Monday, September 10, 2018

Patriots Top Texans, 27-20

It wasn't always pretty, but in the end, the Patriots prevailed Sunday, beating their long-time whipping boys, the Houston Texans, 27-20 in Foxboro. The win put them at the top of the AFC East, tied with the Dolphins (also 27-20 winners), with the Jets game still be to be played Monday night. Next up is a trip to Jacksonville to take on the Jaguars on Sunday.

This game reminded me of why some commentators say the first month of the season is similar to what the preseason used to be. Five turnovers, sloppy tackling, poor clock management (by the Texans), and a few whiffs by the Patriots offensive line. The lack of playing time in the preseason was obvious to anyone who watched even a quarter of the game. With luck, things will look better as the season progresses.


Pleasant Surprise: The biggest surprise on the Patriots offense was receiver Phillip Dorsett. He tied for the team lead with seven receptions, gaining 66 yards, and scoring his first touchdown with the Patriots. His routes were crisp and he caught every ball thrown his way.

Steady Eddie: Quarterback Tom Brady went a ho-hum 26 of 39 (67%), for 277 yards, 3 touchdowns, and 1 (tipped-ball) interception. His QB rating of 102.2 would have been exactly in the middle of last year's regular-season games (8 better, 8 worse), and he was solid if not spectacular.

Disappointment: I'll probably be the only one who says it, but it's tight end Rob Gronkowski. His numbers were great (7 catches, 123 yards, 1 touchdown). But his ball security on the Pats first drive of the second half was terrible, leading to an easy punch-out and fumble recovery by the Texans.

And to add injury to insult, running back Jeremy Hill was hurt (it looked bad) while trying to make the tackle after the fumble. The Patriots could have essentially ended the game if they scored on that drive. Instead, it was nip and tuck until the end; thanks in no small part to Gronk's mistake. Like I said earlier, looked a bit like the preseason out there.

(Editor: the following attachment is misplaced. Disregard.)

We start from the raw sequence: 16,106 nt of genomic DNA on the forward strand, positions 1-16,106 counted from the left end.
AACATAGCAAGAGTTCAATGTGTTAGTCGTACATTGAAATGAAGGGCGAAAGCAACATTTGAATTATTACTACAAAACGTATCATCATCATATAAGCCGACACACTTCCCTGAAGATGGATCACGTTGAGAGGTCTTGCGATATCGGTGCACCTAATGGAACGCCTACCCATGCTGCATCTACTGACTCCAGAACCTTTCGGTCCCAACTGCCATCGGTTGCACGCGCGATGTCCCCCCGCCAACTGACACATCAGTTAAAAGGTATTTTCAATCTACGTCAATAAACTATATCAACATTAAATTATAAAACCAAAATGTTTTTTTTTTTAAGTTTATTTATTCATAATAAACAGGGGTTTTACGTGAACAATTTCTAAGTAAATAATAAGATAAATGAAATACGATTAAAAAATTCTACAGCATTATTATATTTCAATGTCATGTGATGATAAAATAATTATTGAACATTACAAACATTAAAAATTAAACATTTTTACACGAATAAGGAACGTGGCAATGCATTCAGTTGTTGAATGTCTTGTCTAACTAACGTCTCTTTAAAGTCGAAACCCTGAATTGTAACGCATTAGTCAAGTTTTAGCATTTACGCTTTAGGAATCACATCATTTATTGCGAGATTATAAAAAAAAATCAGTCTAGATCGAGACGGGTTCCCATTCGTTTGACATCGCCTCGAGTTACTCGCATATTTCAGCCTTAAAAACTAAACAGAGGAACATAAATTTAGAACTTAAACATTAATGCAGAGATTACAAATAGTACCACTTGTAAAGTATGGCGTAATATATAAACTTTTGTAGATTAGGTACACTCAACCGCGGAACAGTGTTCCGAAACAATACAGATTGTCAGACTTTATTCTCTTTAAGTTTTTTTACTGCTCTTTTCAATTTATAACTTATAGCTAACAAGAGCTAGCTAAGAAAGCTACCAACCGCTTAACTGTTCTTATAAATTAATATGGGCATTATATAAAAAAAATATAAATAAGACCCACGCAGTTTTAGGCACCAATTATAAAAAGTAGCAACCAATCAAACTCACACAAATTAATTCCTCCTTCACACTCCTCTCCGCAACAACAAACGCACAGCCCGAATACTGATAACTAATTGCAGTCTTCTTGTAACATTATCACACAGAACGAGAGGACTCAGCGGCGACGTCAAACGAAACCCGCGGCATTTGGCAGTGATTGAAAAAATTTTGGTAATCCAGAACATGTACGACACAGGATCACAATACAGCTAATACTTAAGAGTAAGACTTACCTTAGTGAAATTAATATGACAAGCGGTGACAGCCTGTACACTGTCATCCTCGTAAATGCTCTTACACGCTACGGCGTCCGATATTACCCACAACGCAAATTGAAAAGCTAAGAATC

Overall: The running game gained a decent 3.9 yards per carry, and ironically, most of the pressure on Brady came late in the second half when you'd think New England would run the ball to keep the clock moving. Those two things tell me the Pats offensive line is still a work-in-progress. Decent for the moment, but not great yet.

The running backs played well, led by Rex Burkhead (18 carries for 64 yards). And the coaches tried to take advantage of Cordarrelle Patterson's speed by running him on end-arounds and jet-sweeps. It worked pretty well; but it'll be more impressive when he catches a back-shoulder throw from Brady.


Pleasant Surprise: Cornerback Stephon Gilmore didn't disappoint, knocking down two passes and snagging an interception. But the surprising thing was he lead the team with eight tackles. He only made that many tackles in one game last year (Pittsburgh), and he averaged less than half that many per game (3.8) for the 2017 season. Nice to see him comfortable enough with the defense to help make tackles on outside runs.

Steady Eddie: Trey Flowers had another workpail day on the defensive line, 1.5 sacks (for 10.5 yards), 1 tackle for a loss, and three QB hits. Flowers isn't totally alone on the D-line, like he was last year, but he's still the only obvious difference-maker in that group. It appears Deatrich Wise might become a nice compliment to Flowers; but for now, Flowers is their most consistent performer along the front four.